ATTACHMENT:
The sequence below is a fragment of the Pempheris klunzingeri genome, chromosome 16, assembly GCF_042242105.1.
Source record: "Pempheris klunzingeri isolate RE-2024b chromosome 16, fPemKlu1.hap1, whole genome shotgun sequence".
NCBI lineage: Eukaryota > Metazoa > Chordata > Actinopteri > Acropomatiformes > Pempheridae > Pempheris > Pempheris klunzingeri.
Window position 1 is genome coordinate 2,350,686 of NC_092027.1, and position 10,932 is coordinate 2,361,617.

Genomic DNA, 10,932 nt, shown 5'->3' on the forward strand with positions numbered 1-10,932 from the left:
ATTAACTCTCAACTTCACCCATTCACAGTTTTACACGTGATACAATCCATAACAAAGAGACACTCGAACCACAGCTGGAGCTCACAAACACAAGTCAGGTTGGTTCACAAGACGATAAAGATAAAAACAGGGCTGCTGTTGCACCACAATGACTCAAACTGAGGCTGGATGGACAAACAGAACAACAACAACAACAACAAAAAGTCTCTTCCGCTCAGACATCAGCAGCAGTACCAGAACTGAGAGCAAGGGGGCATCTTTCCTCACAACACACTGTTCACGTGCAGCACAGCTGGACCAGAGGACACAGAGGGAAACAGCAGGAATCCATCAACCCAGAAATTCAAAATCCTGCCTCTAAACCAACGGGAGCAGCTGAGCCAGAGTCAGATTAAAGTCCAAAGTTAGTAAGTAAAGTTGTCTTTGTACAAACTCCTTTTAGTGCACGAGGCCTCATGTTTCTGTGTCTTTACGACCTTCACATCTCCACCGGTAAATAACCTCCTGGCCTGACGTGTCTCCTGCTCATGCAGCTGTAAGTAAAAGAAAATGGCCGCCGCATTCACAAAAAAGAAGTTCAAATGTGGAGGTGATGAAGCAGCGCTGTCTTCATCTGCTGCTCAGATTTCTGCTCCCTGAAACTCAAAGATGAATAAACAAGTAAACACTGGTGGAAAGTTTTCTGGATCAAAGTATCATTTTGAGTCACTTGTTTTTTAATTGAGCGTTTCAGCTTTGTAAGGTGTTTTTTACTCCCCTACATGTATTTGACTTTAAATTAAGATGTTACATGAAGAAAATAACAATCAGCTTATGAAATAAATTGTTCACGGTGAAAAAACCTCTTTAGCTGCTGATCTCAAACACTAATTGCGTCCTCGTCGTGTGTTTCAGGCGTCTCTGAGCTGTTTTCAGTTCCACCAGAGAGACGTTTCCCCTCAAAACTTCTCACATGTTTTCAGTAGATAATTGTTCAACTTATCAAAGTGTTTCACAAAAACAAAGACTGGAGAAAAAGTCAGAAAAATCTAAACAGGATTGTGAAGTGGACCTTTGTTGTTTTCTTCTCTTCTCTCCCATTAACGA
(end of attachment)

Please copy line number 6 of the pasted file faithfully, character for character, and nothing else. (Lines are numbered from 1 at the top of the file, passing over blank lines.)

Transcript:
ATTAACTCTCAACTTCACCCATTCACAGTTTTACACGTGATACAATCCATAACAAAGAGACACTCGAACCACAGCTGGAGCTCACAAACACAAGTCAGGTTGGTTCACAAGACGATAAAGATAAAAACAGGGCTGCTGTTGCACCACAATGACTCAAACTGAGGCTGGATGGACAAACAGAACAACAACAACAACAACAAAAAGTCTCTTCCGCTCAGACATCAGCAGCAGTACCAGAACTGAGAGCAAGGGGGCATCTTTCCTCACAACACACTGTTCACGTGCAGCACAGCTGGACCAGAGGACACAGAGGGAAACAGCAGGAATCCATCAACCCAGAAATTCAAAATCCTGCCTCTAAACCAACGGGAGCAGCTGAGCCAGAGTCAGATTAAAGTCCAAAGTTAGTAAGTAAAGTTGTCTTTGTACAAACTCCTTTTAGTGCACGAGGCCTCATGTTTCTGTGTCTTTACGACCTTCACATCTCCACCGGTAAATAACCTCCTGGCCTGACGTGTCTCCTGCTCATGCAGCTGTAAGTAAAAGAAAATGGCCGCCGCATTCACAAAAAAGAAGTTCAAATGTGGAGGTGATGAAGCAGCGCTGTCTTCATCTGCTGCTCAGATTTCTGCTCCCTGAAACTCAAAGATGAATAAACAAGTAAACACTGGTGGAAAGTTTTCTGGATCAAAGTATCATTTTGAGTCACTTGTTTTTTAATTGAGCGTTTCAGCTTTGTAAGGTGTTTTTTACTCCCCTACATGTATTTGACTTTAAATTAAGATGTTACATGAAGAAAATAACAATCAGCTTATGAAATAAATTGTTCACGGTGAAAAAACCTCTTTAGCTGCTGATCTCAAACACTAATTGCGTCCTCGTCGTGTGTTTCAGGCGTCTCTGAGCTGTTTTCAGTTCCACCAGAGAGACGTTTCCCCTCAAAACTTCTCACATGTTTTCAGTAGATAATTGTTCAACTTATCAAAGTGTTTCACAAAAACAAAGACTGGAGAAAAAGTCAGAAAAATCTAAACAGGATTGTGAAGTGGACCTTTGTTGTTTTCTTCTCTTCTCTCCCATTAACGA